• Former Kasabian frontman Tom Meighan was sentenced to 200 hours of unpaid work after pleading guilty Tuesday at Leicester Magistrates’ Court to assaulting his former fiancée. The case came a day after Meighan quit the band, releasing a statement saying he was dealing with “personal issues.” Closed circuit television footage of the attack was played in court as 39-year-old Meighan wiped his eyes and held his head in his hands. His lawyer Michelle Heeley told the court he “offers his sincere apologies to the people he has let down and he has sought to address his offending behavior.’’ Founded in the English city of Leicester in 1997, Kasabian released its self-titled first album in 2004. The band has released six albums and headlined Glastonbury and other major music festivals.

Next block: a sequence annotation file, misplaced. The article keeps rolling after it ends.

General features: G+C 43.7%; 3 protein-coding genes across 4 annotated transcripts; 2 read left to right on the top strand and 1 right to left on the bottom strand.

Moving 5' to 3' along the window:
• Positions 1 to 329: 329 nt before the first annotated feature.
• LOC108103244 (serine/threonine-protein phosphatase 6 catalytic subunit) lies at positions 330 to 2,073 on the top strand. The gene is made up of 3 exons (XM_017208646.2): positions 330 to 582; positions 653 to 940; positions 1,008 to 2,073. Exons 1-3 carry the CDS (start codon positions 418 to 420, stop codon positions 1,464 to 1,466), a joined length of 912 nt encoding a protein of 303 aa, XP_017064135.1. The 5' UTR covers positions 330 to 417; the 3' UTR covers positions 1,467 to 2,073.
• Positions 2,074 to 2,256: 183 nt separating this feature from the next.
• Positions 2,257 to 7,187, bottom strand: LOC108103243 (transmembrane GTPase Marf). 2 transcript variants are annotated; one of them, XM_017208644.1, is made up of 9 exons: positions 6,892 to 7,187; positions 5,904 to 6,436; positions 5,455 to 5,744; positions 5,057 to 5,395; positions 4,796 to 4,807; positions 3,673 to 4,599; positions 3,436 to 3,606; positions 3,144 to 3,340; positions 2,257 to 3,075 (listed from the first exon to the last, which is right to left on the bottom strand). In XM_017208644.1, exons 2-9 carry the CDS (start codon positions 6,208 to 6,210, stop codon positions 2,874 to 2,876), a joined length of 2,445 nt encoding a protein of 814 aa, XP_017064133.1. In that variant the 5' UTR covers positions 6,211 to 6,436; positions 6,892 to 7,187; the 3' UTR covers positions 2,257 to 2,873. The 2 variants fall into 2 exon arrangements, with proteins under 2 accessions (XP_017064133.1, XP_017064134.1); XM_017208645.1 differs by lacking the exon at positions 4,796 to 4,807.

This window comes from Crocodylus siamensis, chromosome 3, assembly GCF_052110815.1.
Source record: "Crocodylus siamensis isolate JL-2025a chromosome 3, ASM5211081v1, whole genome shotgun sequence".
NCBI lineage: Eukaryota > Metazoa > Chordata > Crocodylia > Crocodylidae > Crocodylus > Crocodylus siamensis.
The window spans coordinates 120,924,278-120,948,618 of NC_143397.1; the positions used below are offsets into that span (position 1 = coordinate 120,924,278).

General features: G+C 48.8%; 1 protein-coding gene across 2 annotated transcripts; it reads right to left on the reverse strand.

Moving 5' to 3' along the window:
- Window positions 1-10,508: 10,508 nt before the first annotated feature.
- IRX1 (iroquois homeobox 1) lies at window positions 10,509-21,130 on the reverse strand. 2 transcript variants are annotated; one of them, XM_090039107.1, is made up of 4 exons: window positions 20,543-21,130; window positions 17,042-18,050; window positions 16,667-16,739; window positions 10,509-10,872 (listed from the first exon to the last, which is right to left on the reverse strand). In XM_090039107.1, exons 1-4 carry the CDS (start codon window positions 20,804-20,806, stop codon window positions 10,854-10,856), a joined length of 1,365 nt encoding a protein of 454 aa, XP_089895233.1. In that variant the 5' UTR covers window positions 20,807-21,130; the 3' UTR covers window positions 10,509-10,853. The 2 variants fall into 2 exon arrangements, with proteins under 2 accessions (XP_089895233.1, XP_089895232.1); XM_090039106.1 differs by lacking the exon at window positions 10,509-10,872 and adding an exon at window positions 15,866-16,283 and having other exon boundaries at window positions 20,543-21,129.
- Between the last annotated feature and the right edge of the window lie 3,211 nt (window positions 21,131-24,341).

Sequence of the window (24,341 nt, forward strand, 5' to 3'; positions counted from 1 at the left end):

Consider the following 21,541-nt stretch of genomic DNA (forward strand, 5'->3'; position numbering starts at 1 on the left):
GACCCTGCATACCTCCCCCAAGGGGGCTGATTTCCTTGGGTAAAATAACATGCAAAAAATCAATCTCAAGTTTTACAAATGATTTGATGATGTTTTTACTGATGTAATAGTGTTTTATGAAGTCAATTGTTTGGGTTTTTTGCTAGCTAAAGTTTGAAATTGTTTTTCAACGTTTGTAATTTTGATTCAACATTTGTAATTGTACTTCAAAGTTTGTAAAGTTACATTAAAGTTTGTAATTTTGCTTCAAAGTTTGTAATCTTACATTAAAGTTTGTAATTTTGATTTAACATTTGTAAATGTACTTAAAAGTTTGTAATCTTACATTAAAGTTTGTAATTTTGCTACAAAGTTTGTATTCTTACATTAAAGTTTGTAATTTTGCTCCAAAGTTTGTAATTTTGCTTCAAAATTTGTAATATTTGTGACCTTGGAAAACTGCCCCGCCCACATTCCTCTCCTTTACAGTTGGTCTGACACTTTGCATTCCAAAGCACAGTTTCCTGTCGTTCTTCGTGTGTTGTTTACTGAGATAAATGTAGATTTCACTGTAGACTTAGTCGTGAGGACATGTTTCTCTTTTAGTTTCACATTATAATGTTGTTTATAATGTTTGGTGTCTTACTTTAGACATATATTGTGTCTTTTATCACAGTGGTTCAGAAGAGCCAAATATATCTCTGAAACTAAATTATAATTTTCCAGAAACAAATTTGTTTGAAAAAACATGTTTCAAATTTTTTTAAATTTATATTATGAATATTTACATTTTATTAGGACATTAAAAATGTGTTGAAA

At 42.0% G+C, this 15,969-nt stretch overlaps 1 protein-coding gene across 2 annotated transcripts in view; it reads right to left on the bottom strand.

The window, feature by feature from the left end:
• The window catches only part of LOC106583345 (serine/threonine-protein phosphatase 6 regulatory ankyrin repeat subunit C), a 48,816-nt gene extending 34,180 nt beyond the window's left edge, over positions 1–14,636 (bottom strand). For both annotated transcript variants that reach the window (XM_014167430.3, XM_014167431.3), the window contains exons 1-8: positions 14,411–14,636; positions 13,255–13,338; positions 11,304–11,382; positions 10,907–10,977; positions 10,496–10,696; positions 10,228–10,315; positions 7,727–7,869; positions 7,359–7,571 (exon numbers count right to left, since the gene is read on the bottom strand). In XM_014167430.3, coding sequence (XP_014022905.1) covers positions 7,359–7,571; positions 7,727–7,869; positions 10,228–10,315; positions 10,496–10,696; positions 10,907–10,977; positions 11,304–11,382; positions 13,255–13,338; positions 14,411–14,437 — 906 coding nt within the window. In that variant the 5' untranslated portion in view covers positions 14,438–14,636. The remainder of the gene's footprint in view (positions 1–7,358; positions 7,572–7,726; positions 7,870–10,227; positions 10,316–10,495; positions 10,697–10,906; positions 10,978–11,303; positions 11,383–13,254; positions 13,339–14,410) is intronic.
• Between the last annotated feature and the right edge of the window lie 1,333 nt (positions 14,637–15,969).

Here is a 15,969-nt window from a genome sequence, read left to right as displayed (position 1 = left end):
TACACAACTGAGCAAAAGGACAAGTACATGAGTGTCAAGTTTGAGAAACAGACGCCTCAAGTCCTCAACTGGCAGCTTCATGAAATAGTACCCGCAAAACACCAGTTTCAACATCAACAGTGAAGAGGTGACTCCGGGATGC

• Comedian Rickey Smiley's daughter is recovering after she was shot while on the way to a Houston Whataburger restaurant late Sunday. Smiley, who is also a radio host, shared the news about 19-year-old Aaryn in an emotional video posted to social media Monday afternoon. 'I don't know what to do. Can't think straight. Nerves bad. Butterflies in my stomach,' he captioned the video, which has drawn more than 71,000 reactions on Facebook. >> Click here to watch the video (WARNING: Viewer discretion advised.) Smiley said he was on the way to Houston to see Aaryn, who was in surgery after being caught in the crossfire of a suspected road-rage shooting while stopped at a red light. Houston police said four people suffered gunshot wounds in the incident, according to USA Today.  Through tears, Smiley said he was grateful that his daughter and the other victims survived.  'I want you to see that it's raw, and it’s real,' he said. 'I want you to see what parents have to deal with when their children become victims of gun violence – the raw feeling, the [expletive] you have to go through.' Later Monday, Smiley said his daughter made it through her surgery.  'She's doing great!!' he wrote in an Instagram post. 'Thank you for your prayers!!!!' Aaryn reflected on the incident in her own tweet Monday night. 'I could've lost my life yesterday,' she wrote. 'If it was another hollow tip bullet, and the metal didn’t stop it from coming into the car where my head was, I would be dead. I’m so grateful there’s only 4 bullet holes. I’m so grateful that it was a regular bullet and not like the one in my leg.' Read more here.